“I do not own a fur coat,” she wrote,
“but I do own a cashmere coat with a fox collar
and a wool cape trimmed with mink. I have been
working hard ever since I left school at 16, and
I consider that I deserve these modest fur
accessories. Fur is exquisitely warm, and
extraordinarily comforting next to the skin,”
Hardie claimed. “It is also natural. I abhor
deliberate cruelty to animals,” Hardie asserted,
“but I eat animals and animal products. I wear
leather. I cannot see any moral difference in
eating a piece of lamb and wearing a piece of
fur,” Hardie said.
“As the anti-hunt lobby is partly fueled
by class hatred, so some anti-fur campaigns are
driven by a Puritanical hatred of adornment,”
Hardie alleged. “If fur wearers decided to put
on a coat of rats’ tails instead of foxes’ tails,
would there be the same objection? I think not,”
she said, disregarding that defense of
laboratory rats and mice is among the most
enduring causes in animal advocacy.
Hardie responded to herself by
acknowledging that, “Every year, more than 50
million animals are killed worldwide so that
their fur can be used by the fashion industry.
More than 30 million animals are bred and killed
on fur farms, kept in barren wire cages scarcely
bigger than the animals. Constant stress and
deprivation can lead to self-mutilation. The
animals are usually killed by gassing, anal
electrocution or lethal injection. Others are
clubbed or have their necks broken.
“The fur industry goes to great lengths
to hide the horrendous suffering involved,”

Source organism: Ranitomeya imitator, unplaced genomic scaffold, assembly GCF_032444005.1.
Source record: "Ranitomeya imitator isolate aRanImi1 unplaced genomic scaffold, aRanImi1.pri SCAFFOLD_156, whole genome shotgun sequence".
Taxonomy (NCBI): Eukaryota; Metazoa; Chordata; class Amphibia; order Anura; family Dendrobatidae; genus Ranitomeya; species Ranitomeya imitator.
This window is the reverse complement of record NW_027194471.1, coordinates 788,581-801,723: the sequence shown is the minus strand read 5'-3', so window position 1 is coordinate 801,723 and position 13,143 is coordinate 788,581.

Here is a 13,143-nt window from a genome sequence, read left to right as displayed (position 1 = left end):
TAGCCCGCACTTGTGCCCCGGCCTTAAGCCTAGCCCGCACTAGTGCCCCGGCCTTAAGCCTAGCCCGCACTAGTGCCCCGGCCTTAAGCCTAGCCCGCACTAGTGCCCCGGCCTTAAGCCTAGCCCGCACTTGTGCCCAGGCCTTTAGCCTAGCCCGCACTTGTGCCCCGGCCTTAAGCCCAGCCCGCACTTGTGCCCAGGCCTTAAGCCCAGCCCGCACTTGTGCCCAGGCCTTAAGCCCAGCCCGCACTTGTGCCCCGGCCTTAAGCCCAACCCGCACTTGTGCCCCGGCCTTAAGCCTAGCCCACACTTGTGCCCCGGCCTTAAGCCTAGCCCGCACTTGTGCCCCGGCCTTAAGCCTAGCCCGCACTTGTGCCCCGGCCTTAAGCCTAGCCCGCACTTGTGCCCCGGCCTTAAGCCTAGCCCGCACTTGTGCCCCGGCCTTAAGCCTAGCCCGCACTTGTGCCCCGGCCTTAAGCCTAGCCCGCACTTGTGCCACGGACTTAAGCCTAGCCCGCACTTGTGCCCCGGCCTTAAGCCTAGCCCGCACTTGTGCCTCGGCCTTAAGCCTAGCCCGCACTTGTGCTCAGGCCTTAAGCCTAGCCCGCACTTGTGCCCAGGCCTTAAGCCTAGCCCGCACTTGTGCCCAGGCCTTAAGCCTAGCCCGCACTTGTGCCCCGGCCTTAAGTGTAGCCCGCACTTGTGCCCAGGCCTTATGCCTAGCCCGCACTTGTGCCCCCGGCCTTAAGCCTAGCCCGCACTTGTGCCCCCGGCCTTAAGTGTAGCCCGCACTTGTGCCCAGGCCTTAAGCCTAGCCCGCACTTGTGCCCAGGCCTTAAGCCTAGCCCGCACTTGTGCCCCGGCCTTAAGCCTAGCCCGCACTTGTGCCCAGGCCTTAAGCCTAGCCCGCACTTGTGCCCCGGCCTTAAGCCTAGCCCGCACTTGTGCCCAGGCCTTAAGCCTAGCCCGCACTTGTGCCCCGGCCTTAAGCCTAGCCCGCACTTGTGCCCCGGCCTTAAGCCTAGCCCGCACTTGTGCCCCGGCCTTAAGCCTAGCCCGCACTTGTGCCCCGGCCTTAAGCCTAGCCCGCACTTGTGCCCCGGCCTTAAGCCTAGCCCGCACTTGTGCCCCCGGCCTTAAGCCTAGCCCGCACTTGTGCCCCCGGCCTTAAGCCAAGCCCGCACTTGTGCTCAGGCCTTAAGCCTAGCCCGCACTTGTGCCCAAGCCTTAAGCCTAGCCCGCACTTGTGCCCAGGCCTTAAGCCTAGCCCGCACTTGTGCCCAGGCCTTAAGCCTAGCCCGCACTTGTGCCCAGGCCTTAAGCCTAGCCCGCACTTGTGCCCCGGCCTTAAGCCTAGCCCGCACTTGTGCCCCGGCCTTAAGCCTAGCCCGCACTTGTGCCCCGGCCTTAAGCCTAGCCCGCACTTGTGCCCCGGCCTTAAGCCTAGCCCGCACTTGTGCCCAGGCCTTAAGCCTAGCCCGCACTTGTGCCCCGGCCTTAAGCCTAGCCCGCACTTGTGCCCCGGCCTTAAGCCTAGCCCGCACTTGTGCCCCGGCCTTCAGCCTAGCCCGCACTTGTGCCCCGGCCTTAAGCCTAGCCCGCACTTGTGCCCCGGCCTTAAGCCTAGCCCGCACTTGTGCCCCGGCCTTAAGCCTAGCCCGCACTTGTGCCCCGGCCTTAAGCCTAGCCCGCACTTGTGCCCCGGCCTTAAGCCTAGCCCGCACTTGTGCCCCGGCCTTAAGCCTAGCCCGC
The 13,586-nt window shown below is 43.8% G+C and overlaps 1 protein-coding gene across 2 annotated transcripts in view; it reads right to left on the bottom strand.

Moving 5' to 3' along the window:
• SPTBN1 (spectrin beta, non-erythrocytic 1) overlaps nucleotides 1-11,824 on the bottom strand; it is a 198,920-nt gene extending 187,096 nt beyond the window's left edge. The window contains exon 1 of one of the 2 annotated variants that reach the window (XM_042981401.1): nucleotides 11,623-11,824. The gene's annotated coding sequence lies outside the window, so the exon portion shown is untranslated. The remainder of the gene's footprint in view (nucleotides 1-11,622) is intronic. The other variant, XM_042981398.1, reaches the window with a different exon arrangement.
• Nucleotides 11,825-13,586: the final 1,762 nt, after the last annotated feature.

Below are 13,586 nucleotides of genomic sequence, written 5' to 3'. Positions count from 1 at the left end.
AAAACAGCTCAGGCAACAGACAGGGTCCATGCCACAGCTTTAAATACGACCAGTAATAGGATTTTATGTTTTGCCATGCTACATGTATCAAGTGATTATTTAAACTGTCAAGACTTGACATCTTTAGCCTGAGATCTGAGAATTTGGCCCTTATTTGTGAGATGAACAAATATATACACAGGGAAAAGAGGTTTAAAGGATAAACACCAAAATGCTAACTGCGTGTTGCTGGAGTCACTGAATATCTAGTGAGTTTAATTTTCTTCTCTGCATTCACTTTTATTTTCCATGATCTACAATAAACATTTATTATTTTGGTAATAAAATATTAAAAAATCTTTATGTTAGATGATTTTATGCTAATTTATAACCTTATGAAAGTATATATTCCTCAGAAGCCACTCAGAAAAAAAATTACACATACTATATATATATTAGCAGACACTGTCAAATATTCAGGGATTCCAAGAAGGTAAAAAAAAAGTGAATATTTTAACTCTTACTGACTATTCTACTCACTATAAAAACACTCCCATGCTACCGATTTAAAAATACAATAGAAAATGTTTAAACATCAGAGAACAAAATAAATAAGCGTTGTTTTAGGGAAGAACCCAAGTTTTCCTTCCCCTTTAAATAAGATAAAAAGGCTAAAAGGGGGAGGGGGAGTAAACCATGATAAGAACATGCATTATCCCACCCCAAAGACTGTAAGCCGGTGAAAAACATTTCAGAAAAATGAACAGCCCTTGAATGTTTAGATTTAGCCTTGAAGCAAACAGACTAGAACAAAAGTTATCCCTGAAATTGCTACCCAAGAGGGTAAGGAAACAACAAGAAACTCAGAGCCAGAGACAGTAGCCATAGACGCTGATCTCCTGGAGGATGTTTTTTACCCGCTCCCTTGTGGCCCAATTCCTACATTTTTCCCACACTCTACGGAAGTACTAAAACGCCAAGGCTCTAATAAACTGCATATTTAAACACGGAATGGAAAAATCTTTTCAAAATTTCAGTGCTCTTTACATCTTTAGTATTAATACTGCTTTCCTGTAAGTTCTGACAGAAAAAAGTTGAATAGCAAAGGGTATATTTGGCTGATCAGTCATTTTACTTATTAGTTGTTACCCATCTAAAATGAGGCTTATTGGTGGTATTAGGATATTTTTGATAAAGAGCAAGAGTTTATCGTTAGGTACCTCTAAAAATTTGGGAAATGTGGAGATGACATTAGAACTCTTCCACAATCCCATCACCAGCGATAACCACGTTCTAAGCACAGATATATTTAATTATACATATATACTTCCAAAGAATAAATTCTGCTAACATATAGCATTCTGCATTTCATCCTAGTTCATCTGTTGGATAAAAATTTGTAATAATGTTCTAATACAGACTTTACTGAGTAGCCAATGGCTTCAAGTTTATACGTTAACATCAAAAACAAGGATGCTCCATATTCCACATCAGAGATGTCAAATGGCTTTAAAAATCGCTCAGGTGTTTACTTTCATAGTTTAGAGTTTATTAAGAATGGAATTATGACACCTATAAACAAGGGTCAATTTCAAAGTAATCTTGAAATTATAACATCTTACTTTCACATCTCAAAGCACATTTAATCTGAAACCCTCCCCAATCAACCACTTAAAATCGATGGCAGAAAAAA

Hardie wrote, “but undercover investigations
have shown the brutal reality.
“For the majority of the public, fur
remains an unethical relic that has no place in a
compassionate society,” Hardie concluded.
While garments featuring cheap fur trim are
moving in department stores, all is not well for
traditional furriers.
“Schumacher Furs & Outerwear, after 111
years of business and one solid year of fervent
animal-rights protests, is hanging it up in
Portland,” reported Spencer Heinz and Seth
Prince of The Oregonian on November 29.
“We’re leaving downtown Portland because
we feel that it’s losing its appeal for people to
shop in,” said owner Gregg Schumacher, 51.
“The panhandling, the musicians on the street,
the urination in the parking garages. Yes, the
protests. The place is not conducive to running
a retail operation.” Betting the other way,
several major new retail, hotel, and
residential complexes opened recently within
walking distance of the Schumacher store, with
more to open, or reopen after remodeling, in
early 2007.
The “Women’s Fashion Fall 2004” edition
of The New York Times Style Magazine featured fur
on 36 of 270 pages, as many as included fur in
2001-2003 combined, but “Women’s Fashion Fall
2006” displayed fur on just 21 of 300 pages,
mostly as trim, without any depiction of
traditional coats. A two-page article on fur
included a variety of critical remarks, rarely
seen before in New York Times fur coverage.
Much of the growth in the international
fur trade reflects the emergence of an upscale
consumer fur market in China, which until
recently imported pelts almost exclusively for
manufacturing into exported finished garments.
The Danish auction house Kopenhagen Fur,
owned by a collective of about 2,000 fur
breeders, claimed record sales of $893 million
during the fiscal year ending in September 2006,
with 80% of the sales volume coming from China
and Hong Kong,
“Kopenhagen Fur produces about 40% of the
world’s mink, accounting for 90% of the furs” it
sells, wrote Tasneem Brogger for the online
magazine Bloomburg.com.

Print Friendly

Leave a Reply

Your email address will not be published.